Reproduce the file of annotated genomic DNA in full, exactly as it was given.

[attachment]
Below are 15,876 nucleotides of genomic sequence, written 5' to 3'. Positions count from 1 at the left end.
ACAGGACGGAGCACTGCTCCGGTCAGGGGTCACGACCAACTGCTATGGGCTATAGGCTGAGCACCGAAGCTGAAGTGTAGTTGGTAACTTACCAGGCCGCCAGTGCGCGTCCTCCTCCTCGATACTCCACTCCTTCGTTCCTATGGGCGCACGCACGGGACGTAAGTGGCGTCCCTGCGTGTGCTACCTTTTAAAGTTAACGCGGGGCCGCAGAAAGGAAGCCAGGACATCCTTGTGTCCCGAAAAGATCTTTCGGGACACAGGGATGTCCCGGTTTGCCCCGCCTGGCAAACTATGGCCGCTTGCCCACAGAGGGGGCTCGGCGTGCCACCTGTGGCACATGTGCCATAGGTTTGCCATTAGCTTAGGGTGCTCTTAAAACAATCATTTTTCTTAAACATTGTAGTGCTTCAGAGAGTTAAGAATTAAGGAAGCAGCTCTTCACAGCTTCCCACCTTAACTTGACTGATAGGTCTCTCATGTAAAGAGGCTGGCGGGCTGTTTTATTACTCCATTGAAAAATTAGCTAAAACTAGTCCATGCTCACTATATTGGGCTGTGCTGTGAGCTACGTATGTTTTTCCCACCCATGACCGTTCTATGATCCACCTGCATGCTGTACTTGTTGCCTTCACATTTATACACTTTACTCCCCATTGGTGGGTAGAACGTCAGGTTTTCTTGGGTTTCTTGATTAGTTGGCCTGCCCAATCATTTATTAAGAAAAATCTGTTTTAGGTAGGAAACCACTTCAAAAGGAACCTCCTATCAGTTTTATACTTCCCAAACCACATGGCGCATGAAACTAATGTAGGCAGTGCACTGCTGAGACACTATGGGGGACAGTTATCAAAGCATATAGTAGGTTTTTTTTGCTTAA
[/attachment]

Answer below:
Below are 15,876 nucleotides of genomic sequence, written 5' to 3'. Positions count from 1 at the left end.
ACAGGACGGAGCACTGCTCCGGTCAGGGGTCACGACCAACTGCTATGGGCTATAGGCTGAGCACCGAAGCTGAAGTGTAGTTGGTAACTTACCAGGCCGCCAGTGCGCGTCCTCCTCCTCGATACTCCACTCCTTCGTTCCTATGGGCGCACGCACGGGACGTAAGTGGCGTCCCTGCGTGTGCTACCTTTTAAAGTTAACGCGGGGCCGCAGAAAGGAAGCCAGGACATCCTTGTGTCCCGAAAAGATCTTTCGGGACACAGGGATGTCCCGGTTTGCCCCGCCTGGCAAACTATGGCCGCTTGCCCACAGAGGGGGCTCGGCGTGCCACCTGTGGCACATGTGCCATAGGTTTGCCATTAGCTTAGGGTGCTCTTAAAACAATCATTTTTCTTAAACATTGTAGTGCTTCAGAGAGTTAAGAATTAAGGAAGCAGCTCTTCACAGCTTCCCACCTTAACTTGACTGATAGGTCTCTCATGTAAAGAGGCTGGCGGGCTGTTTTATTACTCCATTGAAAAATTAGCTAAAACTAGTCCATGCTCACTATATTGGGCTGTGCTGTGAGCTACGTATGTTTTTCCCACCCATGACCGTTCTATGATCCACCTGCATGCTGTACTTGTTGCCTTCACATTTATACACTTTACTCCCCATTGGTGGGTAGAACGTCAGGTTTTCTTGGGTTTCTTGATTAGTTGGCCTGCCCAATCATTTATTAAGAAAAATCTGTTTTAGGTAGGAAACCACTTCAAAAGGAACCTCCTATCAGTTTTATACTTCCCAAACCACATGGCGCATGAAACTAATGTAGGCAGTGCACTGCTGAGACACTATGGGGGACAGTTATCAAAGCATATAGTAGGTTTTTTTTGCTTAA